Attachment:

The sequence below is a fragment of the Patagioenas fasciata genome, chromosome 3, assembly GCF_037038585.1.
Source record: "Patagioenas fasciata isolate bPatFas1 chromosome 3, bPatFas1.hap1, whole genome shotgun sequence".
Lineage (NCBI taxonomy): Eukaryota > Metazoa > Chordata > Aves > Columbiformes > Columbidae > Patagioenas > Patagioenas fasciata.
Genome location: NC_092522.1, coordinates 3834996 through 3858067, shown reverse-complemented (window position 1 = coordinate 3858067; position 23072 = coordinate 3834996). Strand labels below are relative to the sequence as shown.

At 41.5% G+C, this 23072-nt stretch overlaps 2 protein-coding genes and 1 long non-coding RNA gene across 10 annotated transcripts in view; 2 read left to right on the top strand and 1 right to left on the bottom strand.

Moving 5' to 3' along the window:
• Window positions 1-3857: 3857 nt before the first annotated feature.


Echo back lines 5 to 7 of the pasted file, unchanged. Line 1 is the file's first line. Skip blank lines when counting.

At 41.5% G+C, this 23072-nt stretch overlaps 2 protein-coding genes and 1 long non-coding RNA gene across 10 annotated transcripts in view; 2 read left to right on the top strand and 1 right to left on the bottom strand.

Moving 5' to 3' along the window:
• Window positions 1-3857: 3857 nt before the first annotated feature.